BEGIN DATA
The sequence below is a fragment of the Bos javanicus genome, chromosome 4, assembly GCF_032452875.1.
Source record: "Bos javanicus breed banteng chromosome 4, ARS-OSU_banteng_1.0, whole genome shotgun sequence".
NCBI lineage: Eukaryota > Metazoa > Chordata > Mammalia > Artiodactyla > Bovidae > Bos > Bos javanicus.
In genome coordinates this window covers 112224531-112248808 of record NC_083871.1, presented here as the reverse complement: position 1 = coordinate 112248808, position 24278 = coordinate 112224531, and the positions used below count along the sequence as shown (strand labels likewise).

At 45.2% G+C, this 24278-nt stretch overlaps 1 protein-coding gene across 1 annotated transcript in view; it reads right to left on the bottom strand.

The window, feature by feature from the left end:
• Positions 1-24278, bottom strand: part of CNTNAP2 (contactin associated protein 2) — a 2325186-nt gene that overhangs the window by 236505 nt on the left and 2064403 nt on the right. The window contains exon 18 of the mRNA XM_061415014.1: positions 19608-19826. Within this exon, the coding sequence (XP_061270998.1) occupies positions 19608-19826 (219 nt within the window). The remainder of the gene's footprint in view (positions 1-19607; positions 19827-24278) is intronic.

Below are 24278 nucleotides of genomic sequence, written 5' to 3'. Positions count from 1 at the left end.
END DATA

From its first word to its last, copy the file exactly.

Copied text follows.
The sequence below is a fragment of the Bos javanicus genome, chromosome 4, assembly GCF_032452875.1.
Source record: "Bos javanicus breed banteng chromosome 4, ARS-OSU_banteng_1.0, whole genome shotgun sequence".
NCBI lineage: Eukaryota > Metazoa > Chordata > Mammalia > Artiodactyla > Bovidae > Bos > Bos javanicus.
In genome coordinates this window covers 112224531-112248808 of record NC_083871.1, presented here as the reverse complement: position 1 = coordinate 112248808, position 24278 = coordinate 112224531, and the positions used below count along the sequence as shown (strand labels likewise).

At 45.2% G+C, this 24278-nt stretch overlaps 1 protein-coding gene across 1 annotated transcript in view; it reads right to left on the bottom strand.

The window, feature by feature from the left end:
• Positions 1-24278, bottom strand: part of CNTNAP2 (contactin associated protein 2) — a 2325186-nt gene that overhangs the window by 236505 nt on the left and 2064403 nt on the right. The window contains exon 18 of the mRNA XM_061415014.1: positions 19608-19826. Within this exon, the coding sequence (XP_061270998.1) occupies positions 19608-19826 (219 nt within the window). The remainder of the gene's footprint in view (positions 1-19607; positions 19827-24278) is intronic.

Below are 24278 nucleotides of genomic sequence, written 5' to 3'. Positions count from 1 at the left end.